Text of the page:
I’ve been putting off writing this post because I have had some conflicting feelings about the stuff I learned. From what I saw of organic farming, I came to believe it’s an awesome, ideal way of doing things. It’s good for the Earth, it’s good for our bodies, it’s good for the animals. Chemical pesticides are used as a last resort and they have to be naturally based. I love that they use natural methods to control pests and weeds (like ladybugs, crop rotation, etc.) I love that the farmers we talked to said their vet bills went down drastically after they switched to organic and that instead of using antibiotics as a first resort (or even preventatively) they were a last resort (and an organic animal treated with antibiotics is no longer considered organic, so they are usually sold to a conventional farmer.) That said. I live in an area where real, true poverty is an everyday reality for many families. I’ve had lunch at my kids’ school with kids who haven’t seen their parents for 4 days because they’ve been working multiple minimum–wage jobs (the kids have stayed with friends and family) and whose lunchboxes are very sparse. Personally, there have been times in my adult life when eating organic would have been no big deal and other times when fresh bananas are the only produce we’ve had because they were cheap and money was tight. So. No judgment calls from me. If organic chicken is going to use up your entire grocery budget, then that’s not okay.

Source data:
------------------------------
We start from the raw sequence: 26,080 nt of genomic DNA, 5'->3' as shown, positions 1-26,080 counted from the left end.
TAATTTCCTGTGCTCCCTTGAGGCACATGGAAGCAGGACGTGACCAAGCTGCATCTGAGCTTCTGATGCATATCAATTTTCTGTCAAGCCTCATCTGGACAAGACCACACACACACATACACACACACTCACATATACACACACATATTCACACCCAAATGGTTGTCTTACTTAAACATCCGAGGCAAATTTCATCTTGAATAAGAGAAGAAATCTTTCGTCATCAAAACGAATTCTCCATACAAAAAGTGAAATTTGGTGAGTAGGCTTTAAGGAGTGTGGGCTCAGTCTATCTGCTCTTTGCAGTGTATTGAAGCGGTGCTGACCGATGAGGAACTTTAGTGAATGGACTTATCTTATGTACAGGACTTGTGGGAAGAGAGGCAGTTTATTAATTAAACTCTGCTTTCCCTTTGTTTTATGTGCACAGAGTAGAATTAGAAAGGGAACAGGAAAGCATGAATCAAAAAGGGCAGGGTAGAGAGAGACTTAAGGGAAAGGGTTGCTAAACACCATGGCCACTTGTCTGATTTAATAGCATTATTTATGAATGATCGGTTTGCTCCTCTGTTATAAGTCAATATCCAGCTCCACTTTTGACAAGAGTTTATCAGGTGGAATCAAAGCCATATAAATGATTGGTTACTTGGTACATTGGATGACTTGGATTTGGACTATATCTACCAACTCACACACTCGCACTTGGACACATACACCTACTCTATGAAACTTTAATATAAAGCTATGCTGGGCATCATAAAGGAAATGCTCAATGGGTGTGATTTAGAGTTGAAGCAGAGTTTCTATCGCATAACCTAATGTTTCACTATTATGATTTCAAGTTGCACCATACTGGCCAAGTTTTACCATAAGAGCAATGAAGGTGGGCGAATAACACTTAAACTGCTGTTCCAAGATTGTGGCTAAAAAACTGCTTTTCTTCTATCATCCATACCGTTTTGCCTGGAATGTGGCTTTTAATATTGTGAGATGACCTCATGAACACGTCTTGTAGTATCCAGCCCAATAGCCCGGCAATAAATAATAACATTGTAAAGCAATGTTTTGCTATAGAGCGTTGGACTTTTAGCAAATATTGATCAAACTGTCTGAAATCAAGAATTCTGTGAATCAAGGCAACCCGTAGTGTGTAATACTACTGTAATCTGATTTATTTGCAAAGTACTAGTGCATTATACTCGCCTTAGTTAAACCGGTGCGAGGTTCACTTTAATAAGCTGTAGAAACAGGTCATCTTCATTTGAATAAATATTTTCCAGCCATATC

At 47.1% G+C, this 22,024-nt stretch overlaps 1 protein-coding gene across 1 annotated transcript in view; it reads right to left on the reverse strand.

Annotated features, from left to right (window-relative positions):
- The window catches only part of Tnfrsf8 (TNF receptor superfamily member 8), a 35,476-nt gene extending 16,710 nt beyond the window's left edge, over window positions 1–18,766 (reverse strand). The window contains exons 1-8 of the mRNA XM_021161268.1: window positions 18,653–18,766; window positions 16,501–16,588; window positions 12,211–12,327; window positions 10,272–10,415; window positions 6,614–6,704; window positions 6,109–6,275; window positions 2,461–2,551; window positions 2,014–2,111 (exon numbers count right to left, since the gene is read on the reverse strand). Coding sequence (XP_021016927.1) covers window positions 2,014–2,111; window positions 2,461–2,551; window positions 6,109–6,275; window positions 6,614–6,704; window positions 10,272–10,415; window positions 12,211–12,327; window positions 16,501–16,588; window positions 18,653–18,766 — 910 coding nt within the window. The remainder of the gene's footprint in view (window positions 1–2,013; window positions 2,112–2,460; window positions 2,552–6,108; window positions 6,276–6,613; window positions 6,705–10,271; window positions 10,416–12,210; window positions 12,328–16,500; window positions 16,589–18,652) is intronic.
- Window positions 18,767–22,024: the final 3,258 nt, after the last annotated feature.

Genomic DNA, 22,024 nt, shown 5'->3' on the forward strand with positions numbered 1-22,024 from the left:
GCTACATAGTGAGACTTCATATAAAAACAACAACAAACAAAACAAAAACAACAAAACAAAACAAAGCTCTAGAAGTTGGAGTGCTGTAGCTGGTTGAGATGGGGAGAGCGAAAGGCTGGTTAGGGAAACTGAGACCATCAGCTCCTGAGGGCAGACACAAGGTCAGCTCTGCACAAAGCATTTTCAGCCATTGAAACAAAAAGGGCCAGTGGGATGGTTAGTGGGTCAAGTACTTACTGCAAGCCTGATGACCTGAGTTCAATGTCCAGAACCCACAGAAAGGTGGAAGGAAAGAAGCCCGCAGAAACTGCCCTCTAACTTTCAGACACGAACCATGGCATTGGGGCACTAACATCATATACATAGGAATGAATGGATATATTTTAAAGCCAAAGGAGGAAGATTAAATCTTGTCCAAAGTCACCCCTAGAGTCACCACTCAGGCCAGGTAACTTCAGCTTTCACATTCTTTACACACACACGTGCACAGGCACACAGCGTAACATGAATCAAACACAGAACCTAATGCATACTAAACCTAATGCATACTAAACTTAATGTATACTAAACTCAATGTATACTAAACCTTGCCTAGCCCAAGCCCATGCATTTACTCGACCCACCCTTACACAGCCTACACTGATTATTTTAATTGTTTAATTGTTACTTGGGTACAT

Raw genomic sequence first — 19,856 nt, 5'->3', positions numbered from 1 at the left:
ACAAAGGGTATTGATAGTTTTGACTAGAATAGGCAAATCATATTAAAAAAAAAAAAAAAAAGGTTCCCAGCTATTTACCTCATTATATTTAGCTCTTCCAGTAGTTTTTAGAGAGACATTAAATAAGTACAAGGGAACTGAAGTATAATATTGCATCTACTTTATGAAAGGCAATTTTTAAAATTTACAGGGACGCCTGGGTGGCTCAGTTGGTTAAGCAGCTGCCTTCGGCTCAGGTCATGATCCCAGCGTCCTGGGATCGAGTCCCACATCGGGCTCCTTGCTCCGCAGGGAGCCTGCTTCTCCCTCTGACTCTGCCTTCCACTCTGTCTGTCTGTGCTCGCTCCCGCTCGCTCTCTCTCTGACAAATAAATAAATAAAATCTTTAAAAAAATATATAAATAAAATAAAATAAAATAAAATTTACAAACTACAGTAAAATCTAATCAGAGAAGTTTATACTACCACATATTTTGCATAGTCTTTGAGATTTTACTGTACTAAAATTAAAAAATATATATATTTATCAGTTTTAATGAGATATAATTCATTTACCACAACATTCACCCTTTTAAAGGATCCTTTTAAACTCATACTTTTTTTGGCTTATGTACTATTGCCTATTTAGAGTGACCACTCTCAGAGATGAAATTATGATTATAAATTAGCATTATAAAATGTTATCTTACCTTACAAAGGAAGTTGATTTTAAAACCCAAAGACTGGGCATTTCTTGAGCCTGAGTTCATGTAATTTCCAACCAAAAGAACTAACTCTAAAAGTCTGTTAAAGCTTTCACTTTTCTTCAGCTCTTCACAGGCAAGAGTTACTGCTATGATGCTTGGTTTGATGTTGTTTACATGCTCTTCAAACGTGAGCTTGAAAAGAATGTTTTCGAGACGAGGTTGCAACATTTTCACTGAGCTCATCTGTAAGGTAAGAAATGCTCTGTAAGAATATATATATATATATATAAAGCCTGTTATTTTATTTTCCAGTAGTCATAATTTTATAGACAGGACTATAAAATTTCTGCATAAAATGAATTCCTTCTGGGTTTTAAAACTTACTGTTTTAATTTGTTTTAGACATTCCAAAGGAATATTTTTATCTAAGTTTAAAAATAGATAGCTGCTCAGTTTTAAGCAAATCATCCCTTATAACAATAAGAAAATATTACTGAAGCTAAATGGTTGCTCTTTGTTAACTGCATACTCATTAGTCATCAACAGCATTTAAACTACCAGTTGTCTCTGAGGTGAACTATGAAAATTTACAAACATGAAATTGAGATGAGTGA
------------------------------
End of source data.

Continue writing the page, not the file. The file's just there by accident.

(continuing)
What I Saw on Organic Farms